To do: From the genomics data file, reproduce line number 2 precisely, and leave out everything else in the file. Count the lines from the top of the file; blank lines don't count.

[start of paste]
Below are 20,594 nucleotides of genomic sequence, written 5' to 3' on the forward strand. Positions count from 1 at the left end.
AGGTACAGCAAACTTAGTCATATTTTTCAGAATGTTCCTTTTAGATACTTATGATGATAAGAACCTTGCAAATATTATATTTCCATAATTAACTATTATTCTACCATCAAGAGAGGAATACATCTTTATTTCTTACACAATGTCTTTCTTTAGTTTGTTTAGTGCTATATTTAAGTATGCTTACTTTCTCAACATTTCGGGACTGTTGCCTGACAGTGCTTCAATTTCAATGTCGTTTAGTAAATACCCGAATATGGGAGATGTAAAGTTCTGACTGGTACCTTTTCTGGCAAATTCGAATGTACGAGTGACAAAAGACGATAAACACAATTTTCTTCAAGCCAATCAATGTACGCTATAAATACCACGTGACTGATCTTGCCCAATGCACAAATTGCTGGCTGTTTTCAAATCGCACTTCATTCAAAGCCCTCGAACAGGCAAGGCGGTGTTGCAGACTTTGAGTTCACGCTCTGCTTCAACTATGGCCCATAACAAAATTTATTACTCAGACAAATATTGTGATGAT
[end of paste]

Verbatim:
AGGTACAGCAAACTTAGTCATATTTTTCAGAATGTTCCTTTTAGATACTTATGATGATAAGAACCTTGCAAATATTATATTTCCATAATTAACTATTATTCTACCATCAAGAGAGGAATACATCTTTATTTCTTACACAATGTCTTTCTTTAGTTTGTTTAGTGCTATATTTAAGTATGCTTACTTTCTCAACATTTCGGGACTGTTGCCTGACAGTGCTTCAATTTCAATGTCGTTTAGTAAATACCCGAATATGGGAGATGTAAAGTTCTGACTGGTACCTTTTCTGGCAAATTCGAATGTACGAGTGACAAAAGACGATAAACACAATTTTCTTCAAGCCAATCAATGTACGCTATAAATACCACGTGACTGATCTTGCCCAATGCACAAATTGCTGGCTGTTTTCAAATCGCACTTCATTCAAAGCCCTCGAACAGGCAAGGCGGTGTTGCAGACTTTGAGTTCACGCTCTGCTTCAACTATGGCCCATAACAAAATTTATTACTCAGACAAATATTGTGATGAT